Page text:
With the Harper competition law review reporting back on 17 March, contracting laws are likely to be highlighted as an area which could make the labour market more competitive.
Support for an overhaul of contractor laws is likely to get further support when the Productivity Commission Inquiry into Workplace Relations reports in November.
Small Business Minister Bruce Billson has signalled that the Abbott Government will look at legislative changes to workplace laws that restrict the use of contractors.
The Minister has also flagged the Government’s intention to review the PSI rules.
Professionals Australia CEO Chris Walton said that the PSI rules have long been an issue for contracting and consulting members, particularly in the Engineering and IT areas.
“The 80/20 rule has particular consequences for engineering and IT professionals who may be engaged on a project for a period longer than 12 months.”
“One of the unintended consequences of the 80/20 rule is that it forces professionals to diversify their client base in a single income year simply to satisfy the rules and this works against dispersal of professional expertise – which is of course not good for business looking to engage skilled expertise in the form of a specialist consultant.”
“The fact that a contractor is engaged on a project which runs for longer than 12 months”, said Mr Walton, “should not mean that they are penalised and denied legitimate business tax deductions.” “The PSI rules do not always reflect the reality of commercial practice,” he said. “We are keen to see this area of the PSI rules reviewed while maintaining protections to ensure that unscrupulous employers do not use the changes to avoid their employment obligations or unfairly divert professional liability.”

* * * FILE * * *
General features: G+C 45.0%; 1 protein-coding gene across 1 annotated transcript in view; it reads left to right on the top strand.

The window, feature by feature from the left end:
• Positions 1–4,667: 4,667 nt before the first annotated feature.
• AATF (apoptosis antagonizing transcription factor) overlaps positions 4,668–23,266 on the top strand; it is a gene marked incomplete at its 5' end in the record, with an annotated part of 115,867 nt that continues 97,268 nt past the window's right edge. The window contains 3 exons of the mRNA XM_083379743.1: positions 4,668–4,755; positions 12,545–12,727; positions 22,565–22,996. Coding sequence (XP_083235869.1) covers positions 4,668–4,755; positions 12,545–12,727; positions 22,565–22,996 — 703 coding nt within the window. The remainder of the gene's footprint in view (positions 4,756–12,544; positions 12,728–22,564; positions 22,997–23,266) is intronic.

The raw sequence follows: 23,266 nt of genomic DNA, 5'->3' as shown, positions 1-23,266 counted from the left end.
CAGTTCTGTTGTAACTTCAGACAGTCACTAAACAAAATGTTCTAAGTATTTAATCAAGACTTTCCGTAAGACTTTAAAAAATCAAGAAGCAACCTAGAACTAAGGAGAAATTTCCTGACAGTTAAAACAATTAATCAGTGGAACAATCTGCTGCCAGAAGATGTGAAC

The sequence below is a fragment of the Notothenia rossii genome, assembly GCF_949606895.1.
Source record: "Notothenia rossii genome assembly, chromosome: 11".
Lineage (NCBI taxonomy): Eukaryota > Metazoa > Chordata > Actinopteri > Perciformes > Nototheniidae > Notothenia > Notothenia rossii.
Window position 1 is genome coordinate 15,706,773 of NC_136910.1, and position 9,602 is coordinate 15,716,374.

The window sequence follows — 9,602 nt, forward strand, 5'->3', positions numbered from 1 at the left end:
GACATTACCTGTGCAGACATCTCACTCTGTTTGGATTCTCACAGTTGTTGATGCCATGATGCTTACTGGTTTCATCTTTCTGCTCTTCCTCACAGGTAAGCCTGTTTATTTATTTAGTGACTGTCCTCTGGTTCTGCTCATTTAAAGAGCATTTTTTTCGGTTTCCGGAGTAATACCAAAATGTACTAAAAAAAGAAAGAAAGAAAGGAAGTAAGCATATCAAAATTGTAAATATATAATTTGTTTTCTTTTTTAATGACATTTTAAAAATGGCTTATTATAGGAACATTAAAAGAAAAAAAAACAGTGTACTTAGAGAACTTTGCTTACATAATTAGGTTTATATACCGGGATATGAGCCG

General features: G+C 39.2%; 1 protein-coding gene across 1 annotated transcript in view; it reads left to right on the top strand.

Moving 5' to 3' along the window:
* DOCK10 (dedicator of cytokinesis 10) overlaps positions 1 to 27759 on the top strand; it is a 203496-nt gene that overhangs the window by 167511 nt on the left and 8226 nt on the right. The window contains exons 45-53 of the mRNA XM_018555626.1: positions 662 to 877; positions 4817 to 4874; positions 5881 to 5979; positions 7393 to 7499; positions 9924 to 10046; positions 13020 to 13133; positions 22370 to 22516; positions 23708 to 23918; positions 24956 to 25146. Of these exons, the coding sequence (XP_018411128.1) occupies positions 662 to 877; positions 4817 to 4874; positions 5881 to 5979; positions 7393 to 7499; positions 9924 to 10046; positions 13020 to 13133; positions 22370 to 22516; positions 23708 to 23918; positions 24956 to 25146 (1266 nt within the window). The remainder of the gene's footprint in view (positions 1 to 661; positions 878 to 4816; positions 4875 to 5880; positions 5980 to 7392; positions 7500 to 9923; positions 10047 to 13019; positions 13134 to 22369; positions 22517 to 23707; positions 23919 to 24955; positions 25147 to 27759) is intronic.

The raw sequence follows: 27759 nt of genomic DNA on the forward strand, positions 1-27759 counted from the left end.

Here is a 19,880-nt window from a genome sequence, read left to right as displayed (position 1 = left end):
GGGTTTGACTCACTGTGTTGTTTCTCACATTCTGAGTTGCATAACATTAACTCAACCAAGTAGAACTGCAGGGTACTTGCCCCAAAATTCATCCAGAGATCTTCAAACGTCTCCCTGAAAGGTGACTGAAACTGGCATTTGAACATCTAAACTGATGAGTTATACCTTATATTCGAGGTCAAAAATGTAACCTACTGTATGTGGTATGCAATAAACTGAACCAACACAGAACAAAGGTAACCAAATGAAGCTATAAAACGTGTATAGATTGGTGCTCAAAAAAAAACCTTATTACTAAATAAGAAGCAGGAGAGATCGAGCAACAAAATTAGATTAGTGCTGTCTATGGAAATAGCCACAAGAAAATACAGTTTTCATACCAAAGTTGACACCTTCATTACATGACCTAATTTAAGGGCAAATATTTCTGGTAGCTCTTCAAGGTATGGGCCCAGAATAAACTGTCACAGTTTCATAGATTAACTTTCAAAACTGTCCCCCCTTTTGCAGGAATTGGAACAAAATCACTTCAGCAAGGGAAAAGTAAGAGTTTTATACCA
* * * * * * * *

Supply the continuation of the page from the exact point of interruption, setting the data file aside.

“The results test also creates particular problems for professionals delivering engineering, business and IT services,” Walton said. “To satisfy the results test, at least 75% of the work must be for producing a result and while this might be straightforward for some, it’s more problematic when applied to a professional or consultant paid to make recommendations, give an opinion or set up and test an IT system. The requirement to supply the plant, equipment, or tools necessary to perform the work is also difficult to assess in the case of professionals or IT consultants, and liability for rectifying defective work is similarly difficult to apply to a professional paid to make a recommendation, give an opinion or update an IT system. Overall we have the view that many consulting professionals are disadvantaged by these rules.”
Mr Walton said that at present the PSI rules involve complex and confusing tests for determining if a person is a legitimate contractor. “We estimate that around 40 per cent of engineering contractors and consultants providing professional services have been caught by the 80/20 rule deeming them employees for tax purposes if they earn more than 80 per cent of their income from one client.”
“One way of addressing the anomaly while still ensuring unscrupulous employers don’t abuse the rules is to have the 80/20 rule be applied over a two to five year period to reflect the reality of commercial practice for professional contractors and consultants, and to resolve the issues around the results test for consulting engineers and IT professionals”, Mr Walton said.
For more information on the PSI rules, visit the Personal Services Income Information page.